Saturday, December 10, 2011

Making Due

When I got the idea for this project, I hadn't yet purchased a single miniature. I hadn't decided yet what angle I wanted to take and so had held off. Once I had decided on a direction, I then had to wait for the budget to allow for a good sized purchase to kick things off.

I've managed to make a few purchases, but there has been a Holiday season freeze on new toys until after Christmas. Pretty much any new minis I buy during the holiday season get put on hold and magically appear in my stocking Christmas morning. I'm not mean enough to make my kids wait for their goodies while I get to open a steady stream of small envelopes and packages.



There is still plenty of planning to do, but I wanted to get my hands in it. The chance to do just this was presented by some Essex Seljuq Turks that were handed down to me by a buddy from the regular group. I really had no immediate use for them when he gave them to me, so they went into the collection of stuff to find a use for, and I have.


The plan is to convert the Turks into nice Tartar or Cossack looking fellows to stand in for some of the various horse tribes of the Alcovian Steppes. I've found this to be a lot easier than I had planned and even came up with a few elements to add in to make these minis and their imagi-culture fit into my imagi-nation.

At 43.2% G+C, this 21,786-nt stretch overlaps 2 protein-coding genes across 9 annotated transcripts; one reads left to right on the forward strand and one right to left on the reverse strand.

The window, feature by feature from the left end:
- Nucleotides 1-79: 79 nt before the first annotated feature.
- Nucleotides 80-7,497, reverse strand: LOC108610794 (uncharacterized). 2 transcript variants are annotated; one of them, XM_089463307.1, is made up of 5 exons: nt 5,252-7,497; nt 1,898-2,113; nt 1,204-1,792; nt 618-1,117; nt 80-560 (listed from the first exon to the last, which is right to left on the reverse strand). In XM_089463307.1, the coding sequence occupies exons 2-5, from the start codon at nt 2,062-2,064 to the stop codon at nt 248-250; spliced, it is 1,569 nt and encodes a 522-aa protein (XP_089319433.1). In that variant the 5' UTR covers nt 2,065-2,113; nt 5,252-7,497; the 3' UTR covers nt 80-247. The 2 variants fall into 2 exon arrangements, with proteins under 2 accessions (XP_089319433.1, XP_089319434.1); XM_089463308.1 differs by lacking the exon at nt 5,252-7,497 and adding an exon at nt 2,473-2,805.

The bulk of this conversion has been focused on either obscuring, subduing, or covering up the more Persian elements of the original figures. Adding putty over the turbans has proven most effective and I've managed to shape this into several styles of fuzzy hats. On many of the round shields I have added "wolf tail" trophies, something that will be worked into their imagi-culture. When I've ended up with excess putty, I have shaped it into pelts draped over the horses backs.

Other figures have had a bit more done to them such as added the Slavic style lacing across the chest to give the appearance of something other than a robe. Others have had fuzzy goat or sheep skin vests sculpted on. On figures with shields that were a little too "medieval" looking, I sculpted on shield skirts that are supposed to be made of an animal pelt. This has helped to disguise the shield shapes and make them look more like decorated round shields.

Once I've got them presentable, I'll show off the conversions. I've included pictures of the original figures above so you can see where I started from.

-Eli

1 comment:

  1. Promising!
    Looking eagerly forward to discover them!

    ReplyDelete